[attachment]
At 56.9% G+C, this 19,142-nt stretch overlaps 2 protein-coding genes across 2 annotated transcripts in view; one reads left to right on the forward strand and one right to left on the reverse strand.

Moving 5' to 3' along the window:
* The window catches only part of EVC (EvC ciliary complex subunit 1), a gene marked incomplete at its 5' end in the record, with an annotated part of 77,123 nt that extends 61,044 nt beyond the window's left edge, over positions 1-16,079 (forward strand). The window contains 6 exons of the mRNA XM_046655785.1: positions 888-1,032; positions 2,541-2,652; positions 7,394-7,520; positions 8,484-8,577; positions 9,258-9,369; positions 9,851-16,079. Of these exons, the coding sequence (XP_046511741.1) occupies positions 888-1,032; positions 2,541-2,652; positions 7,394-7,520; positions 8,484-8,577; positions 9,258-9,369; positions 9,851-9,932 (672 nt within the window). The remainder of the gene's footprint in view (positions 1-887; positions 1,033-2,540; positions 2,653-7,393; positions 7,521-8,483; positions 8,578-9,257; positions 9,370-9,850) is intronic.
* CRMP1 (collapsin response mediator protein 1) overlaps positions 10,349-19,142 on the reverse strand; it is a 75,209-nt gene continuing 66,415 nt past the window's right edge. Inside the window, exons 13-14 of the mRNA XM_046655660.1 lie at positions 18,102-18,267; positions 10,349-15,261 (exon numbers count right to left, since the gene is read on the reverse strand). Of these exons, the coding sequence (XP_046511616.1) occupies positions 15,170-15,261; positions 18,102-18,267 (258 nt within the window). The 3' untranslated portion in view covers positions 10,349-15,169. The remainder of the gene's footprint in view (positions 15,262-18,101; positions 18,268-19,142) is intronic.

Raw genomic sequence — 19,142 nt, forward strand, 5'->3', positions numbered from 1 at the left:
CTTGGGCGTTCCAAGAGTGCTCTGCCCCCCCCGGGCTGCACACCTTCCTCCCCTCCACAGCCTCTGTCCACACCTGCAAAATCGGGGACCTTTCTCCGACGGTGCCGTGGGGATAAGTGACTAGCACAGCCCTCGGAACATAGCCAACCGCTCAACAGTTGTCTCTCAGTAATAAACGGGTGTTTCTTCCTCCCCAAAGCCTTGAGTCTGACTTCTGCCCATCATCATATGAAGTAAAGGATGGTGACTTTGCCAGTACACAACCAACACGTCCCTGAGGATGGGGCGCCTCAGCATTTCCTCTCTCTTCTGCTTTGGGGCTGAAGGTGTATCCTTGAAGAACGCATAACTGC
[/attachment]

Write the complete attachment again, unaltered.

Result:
At 56.9% G+C, this 19,142-nt stretch overlaps 2 protein-coding genes across 2 annotated transcripts in view; one reads left to right on the forward strand and one right to left on the reverse strand.

Moving 5' to 3' along the window:
* The window catches only part of EVC (EvC ciliary complex subunit 1), a gene marked incomplete at its 5' end in the record, with an annotated part of 77,123 nt that extends 61,044 nt beyond the window's left edge, over positions 1-16,079 (forward strand). The window contains 6 exons of the mRNA XM_046655785.1: positions 888-1,032; positions 2,541-2,652; positions 7,394-7,520; positions 8,484-8,577; positions 9,258-9,369; positions 9,851-16,079. Of these exons, the coding sequence (XP_046511741.1) occupies positions 888-1,032; positions 2,541-2,652; positions 7,394-7,520; positions 8,484-8,577; positions 9,258-9,369; positions 9,851-9,932 (672 nt within the window). The remainder of the gene's footprint in view (positions 1-887; positions 1,033-2,540; positions 2,653-7,393; positions 7,521-8,483; positions 8,578-9,257; positions 9,370-9,850) is intronic.
* CRMP1 (collapsin response mediator protein 1) overlaps positions 10,349-19,142 on the reverse strand; it is a 75,209-nt gene continuing 66,415 nt past the window's right edge. Inside the window, exons 13-14 of the mRNA XM_046655660.1 lie at positions 18,102-18,267; positions 10,349-15,261 (exon numbers count right to left, since the gene is read on the reverse strand). Of these exons, the coding sequence (XP_046511616.1) occupies positions 15,170-15,261; positions 18,102-18,267 (258 nt within the window). The 3' untranslated portion in view covers positions 10,349-15,169. The remainder of the gene's footprint in view (positions 15,262-18,101; positions 18,268-19,142) is intronic.

Raw genomic sequence — 19,142 nt, forward strand, 5'->3', positions numbered from 1 at the left:
CTTGGGCGTTCCAAGAGTGCTCTGCCCCCCCCGGGCTGCACACCTTCCTCCCCTCCACAGCCTCTGTCCACACCTGCAAAATCGGGGACCTTTCTCCGACGGTGCCGTGGGGATAAGTGACTAGCACAGCCCTCGGAACATAGCCAACCGCTCAACAGTTGTCTCTCAGTAATAAACGGGTGTTTCTTCCTCCCCAAAGCCTTGAGTCTGACTTCTGCCCATCATCATATGAAGTAAAGGATGGTGACTTTGCCAGTACACAACCAACACGTCCCTGAGGATGGGGCGCCTCAGCATTTCCTCTCTCTTCTGCTTTGGGGCTGAAGGTGTATCCTTGAAGAACGCATAACTGC